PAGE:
We thank Caroline Simpson for editing this manuscript. Yves Bousquet and two anon- ymous reviewers made many helpful suggestions that greatly improved this manuscript. C. Majka and J. Cook are thanked for determining some Lycidae specimens of the irst author. Nichole Brawn, Katie Burgess, Marie-Andrée Giguère, Nancy Harn, Cory Hughes, Ervin Kovacs, Colin MacKay, Wayne MacKay, Jessica Price, Michelle Roy, and Vincent Webster are thanked for technical assistance and collecting specimens. We thank Natural Resources Canada, Canadian Forest Service; the Canadian Food Inspec- tion Agency; and USDA APHIS for funding the study on early detection of invasive cerambycids, which provided specimens from Lindgren funnel traps. he Canadian Wildlife Service is thanked for funding insect surveys at the Portobello Creek National Wildlife Area; the NewBrunswick Environmental Trust Fund and NewBrunswick Wildlife Trust Fund for funding various insect surveys over the past 7 years; and the Meduxnekeag River Association for permission to sample beetles at the Meduxnekeag Valley Nature Preserve (which includes the Bell Forest). he NewBrunswick Depart- ment of Natural Resources (Fish and Wildlife Branch) is thanked for issuing permits for sampling in the Protected Natural Areas and logistical support. Survey work in the Caledonia Gorge Protected Natural Area was organized through the NewBrunswick Museum with external funding from the NewBrunswick Environmental Trust Fund, Salamander Foundation, and the NewBrunswick Wildlife Trust Fund.
Most specimens reported in this paper were collected from Lindgren 12-funnel trap sam- ples during a study to develop a general attractant for the detection of invasive species of Cerambycidae. hese traps may visually mimic tree trunks and are often efective for sampling species of Coleoptera that live in microhabitats associated with standing trees (Lindgren 1983). See Webster et al. (in press) for details of the methods used to deploy Lindgren funnel traps and for sample collection. A description of the habitat was recorded for all specimens collected during this survey. Locality and habitat data are presented ex- actly as on labels for each record. his information, as well as additional collecting notes, is summarized and discussed in collection and habitat data section for each species.
and Larivière (2003) summarized the known natural history and biology of the North American species of this family. Most recently, Bousquet (2010) provided an illustrated key to the adults and larvae of the ground beetles of northeastern North America. hese works should be consulted for details on the taxonomy, natural history, and biology of members of this family. Many Carabidae are predators on arthropods or scavengers of dead or dying arthropods; others are predators on seeds (Ball and Bous- quet 2001; Larochelle and Larivière 2003). Carabids are usually ground dwellers, as their common name implies, although some species are arboreal and live under bark, on trunks or branches, or are associated with vegetation. Many species are hygrophil- ous or periaquatic, occupying marshes, swamps forests, riparian zones, and other damp habitats. Other species are xerophiles and live in dry forests, grasslands, and sandy habitats (Ball and Bousquet 2001; Larochelle and Larivière 2003). Webster and Bous- quet (2008) provided an overview of the Carabidae of NewBrunswick and reported 50 species new to the province, bringing the total number of species known from the province to 328. Recent survey work by the irst author has resulted in the discovery of four additional species fromNewBrunswick, all of which are new to the Maritime provinces. See Webster and Bousquet (2008) and Bousquet (2010) for a list of the other species known fromNewBrunswick.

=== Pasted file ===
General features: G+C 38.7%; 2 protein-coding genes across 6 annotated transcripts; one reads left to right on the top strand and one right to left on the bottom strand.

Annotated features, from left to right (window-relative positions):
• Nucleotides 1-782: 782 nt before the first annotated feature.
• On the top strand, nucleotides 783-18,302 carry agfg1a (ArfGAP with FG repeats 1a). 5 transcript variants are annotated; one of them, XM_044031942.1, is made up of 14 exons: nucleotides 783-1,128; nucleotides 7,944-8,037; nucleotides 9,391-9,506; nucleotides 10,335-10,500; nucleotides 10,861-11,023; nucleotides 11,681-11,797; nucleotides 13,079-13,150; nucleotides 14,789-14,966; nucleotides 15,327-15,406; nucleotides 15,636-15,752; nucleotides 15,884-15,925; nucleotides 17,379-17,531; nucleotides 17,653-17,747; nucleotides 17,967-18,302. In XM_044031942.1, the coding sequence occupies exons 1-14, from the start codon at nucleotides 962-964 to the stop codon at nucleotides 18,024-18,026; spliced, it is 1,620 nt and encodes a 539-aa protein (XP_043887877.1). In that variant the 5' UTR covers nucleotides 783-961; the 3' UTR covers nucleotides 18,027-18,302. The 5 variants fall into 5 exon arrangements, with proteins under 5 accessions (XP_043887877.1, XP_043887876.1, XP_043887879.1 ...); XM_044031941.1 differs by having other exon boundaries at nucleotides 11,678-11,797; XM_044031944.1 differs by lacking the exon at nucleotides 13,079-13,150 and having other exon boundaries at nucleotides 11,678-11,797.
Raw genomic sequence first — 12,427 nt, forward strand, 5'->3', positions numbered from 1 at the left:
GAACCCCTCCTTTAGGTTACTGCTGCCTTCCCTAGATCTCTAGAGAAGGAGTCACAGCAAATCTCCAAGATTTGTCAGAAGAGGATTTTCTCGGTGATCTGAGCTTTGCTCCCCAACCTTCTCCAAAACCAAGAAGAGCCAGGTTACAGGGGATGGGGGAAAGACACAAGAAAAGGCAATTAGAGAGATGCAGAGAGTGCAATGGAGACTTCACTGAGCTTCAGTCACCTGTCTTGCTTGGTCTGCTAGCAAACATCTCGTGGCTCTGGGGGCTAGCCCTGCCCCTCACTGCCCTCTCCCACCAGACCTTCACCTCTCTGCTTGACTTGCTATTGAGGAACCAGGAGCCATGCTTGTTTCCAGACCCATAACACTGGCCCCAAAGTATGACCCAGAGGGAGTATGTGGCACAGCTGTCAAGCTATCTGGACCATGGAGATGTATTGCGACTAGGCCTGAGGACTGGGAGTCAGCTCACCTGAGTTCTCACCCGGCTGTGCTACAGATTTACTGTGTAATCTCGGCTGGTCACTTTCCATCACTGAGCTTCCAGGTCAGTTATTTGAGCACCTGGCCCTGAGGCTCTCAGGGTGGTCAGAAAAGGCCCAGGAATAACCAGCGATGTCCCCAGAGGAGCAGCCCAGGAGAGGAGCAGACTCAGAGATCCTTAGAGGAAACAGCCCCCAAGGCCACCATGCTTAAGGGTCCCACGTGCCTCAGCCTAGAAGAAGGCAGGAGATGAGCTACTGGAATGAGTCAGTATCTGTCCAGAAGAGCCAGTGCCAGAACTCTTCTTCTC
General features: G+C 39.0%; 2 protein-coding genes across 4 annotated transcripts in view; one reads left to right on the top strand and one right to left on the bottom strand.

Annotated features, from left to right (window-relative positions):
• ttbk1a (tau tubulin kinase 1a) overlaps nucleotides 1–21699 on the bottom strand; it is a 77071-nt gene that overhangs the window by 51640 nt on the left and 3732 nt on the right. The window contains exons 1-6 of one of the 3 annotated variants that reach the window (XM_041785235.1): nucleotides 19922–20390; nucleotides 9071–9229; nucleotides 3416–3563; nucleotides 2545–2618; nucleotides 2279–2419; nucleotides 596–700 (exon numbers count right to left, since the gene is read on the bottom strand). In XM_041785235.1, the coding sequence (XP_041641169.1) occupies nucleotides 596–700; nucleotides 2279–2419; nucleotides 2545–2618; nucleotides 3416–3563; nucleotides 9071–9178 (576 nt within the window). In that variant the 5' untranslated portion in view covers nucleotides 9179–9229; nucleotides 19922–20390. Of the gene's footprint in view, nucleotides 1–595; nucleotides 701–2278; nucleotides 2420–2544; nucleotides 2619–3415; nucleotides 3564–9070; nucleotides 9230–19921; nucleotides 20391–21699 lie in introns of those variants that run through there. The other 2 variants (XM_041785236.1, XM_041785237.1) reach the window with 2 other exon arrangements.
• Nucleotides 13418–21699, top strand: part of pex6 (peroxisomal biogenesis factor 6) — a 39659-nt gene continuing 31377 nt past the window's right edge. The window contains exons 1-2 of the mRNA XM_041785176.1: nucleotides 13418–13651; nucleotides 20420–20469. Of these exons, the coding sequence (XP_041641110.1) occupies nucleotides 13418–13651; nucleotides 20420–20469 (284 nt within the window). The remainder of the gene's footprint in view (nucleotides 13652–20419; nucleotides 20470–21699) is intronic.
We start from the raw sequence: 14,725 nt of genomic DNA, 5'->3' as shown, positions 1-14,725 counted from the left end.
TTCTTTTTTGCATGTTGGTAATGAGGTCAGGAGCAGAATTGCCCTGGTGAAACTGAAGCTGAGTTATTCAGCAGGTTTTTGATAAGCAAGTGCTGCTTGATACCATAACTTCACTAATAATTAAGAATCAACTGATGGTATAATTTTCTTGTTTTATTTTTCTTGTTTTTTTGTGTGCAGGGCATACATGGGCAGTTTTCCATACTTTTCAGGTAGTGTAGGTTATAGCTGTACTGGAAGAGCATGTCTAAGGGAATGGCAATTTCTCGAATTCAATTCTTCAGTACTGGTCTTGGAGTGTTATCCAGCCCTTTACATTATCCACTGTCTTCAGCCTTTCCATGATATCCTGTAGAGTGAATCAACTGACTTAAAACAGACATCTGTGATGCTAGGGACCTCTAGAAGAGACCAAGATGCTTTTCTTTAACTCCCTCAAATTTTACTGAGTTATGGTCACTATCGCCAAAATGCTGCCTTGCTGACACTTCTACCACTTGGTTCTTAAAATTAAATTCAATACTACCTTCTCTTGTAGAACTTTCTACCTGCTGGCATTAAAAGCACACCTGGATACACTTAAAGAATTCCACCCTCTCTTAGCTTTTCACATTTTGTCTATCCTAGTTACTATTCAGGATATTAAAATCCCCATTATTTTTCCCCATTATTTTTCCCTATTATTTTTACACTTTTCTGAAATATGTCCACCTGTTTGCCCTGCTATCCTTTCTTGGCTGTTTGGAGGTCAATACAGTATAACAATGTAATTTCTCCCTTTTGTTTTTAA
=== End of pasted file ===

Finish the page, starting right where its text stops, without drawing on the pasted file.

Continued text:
(Gravenhorst) are newly recorded in the Maritime Provinces. Meotica exilis, newly re- corded in Canada, represents the ﬁ rst veriﬁ able report of this species in North America. Records are provided that establish the presence of L. fulvipenne in North America in ﬁ ve Canadian provinces. Observations on A. insecatus in the ﬁ eld establish that they are predators of dipteran larvae. Atheta dadopora h omson is newly recorded in Prince Edward Island. Newrecords of both Leptacinus intermedius Donisthorpe and Neobisnius villosulus (Stephens) are provided that establish the presence of these species in NewBrunswick. New early dates of detection are reported for Quedius curtipennis Bernhauer, Tasgius ater (Gravenhorst), Philonthus cognatus Stephens, and Philonthus rectangulus Sharp. Cilea silphoides (Linnaeus) and Philonthus jurgans Tottenham, previ- ously reported from the region, are added to the fauna of adventive species, whereas Staphylinus ornaticauda LeConte and Creophilus maxillosus (Linnaeus), native staphyli- nids previously listed as adventive in Majka and Klimaszewski (2008), and Gnypeta caerulea (C.R. Sahlberg), now considered a Holarctic species, are removed from the regional fauna of adventive species. As a consequence, 87 species of adventive Sta- phylinidae are now known to occur in the Maritime Provinces, 76 of which have been recorded in Nova Scotia, 61 in NewBrunswick, and 29 on Prince Edward Island (Ap- pendix 1). Speciﬁ c details follow.
Funding for the Ontario Arthropod Surveys (2010, 20111) was provided by the Na- ture Conservancy of Canada (NCC) and the Ontario Ministry of Natural Resources (OMNR). JK thanks Natural Resources Canada for their support of this project. he samples from Ontario soybean ields were collected over the course of the Masters thesis of AJB and supported by funding from the Grain Farmers of Ontario, an OMA- FRA-University of Guelph Sustainable Production Systems research grant awarded to Rebecca Hallett (University of Guelph, Guelph, Ontario, Canada) and an NSERC PGS-M and rare charitable research scholarship awarded to AJB. We thank the follow- ing for assistance with and permission to conduct sampling on their properties: NCC, OMNR, Ontario Parks, rare charitable research reserve, University of Guelph Arbore- tum, and A.K. Dewdney (Newport Forest, Wardsville, Ontario, Canada). We thank everyone who provided ield assistance for the survey projects especially: Cody Ander- son, Lauren DesMarteaux, David Makynen, Adam Jewiss-Gaines and Robert Pivar. We are grateful to the following people who provided access to specimens under their care: A. Davies (CNC), A. Newton and M. hayer (FMNH), M. Sörensson (MZLU), D. Furth and F. Shockley (NMNH), R. Webster (cRW) and J. Frisch (ZMB). We thank one anonymous reviewer and A. Davies for corrections and correspondence that greatly improved the manuscript. Additionally, A. Davies graciously provided published and unpublished distribution data from his database. We are grateful to M. hayer for producing the habitus image of Stethusa klimschi. V. Gusarov (University of Oslo, Norway) kindly provided information regarding the online North American record of Callicerus obscurus and other helpful correspondence.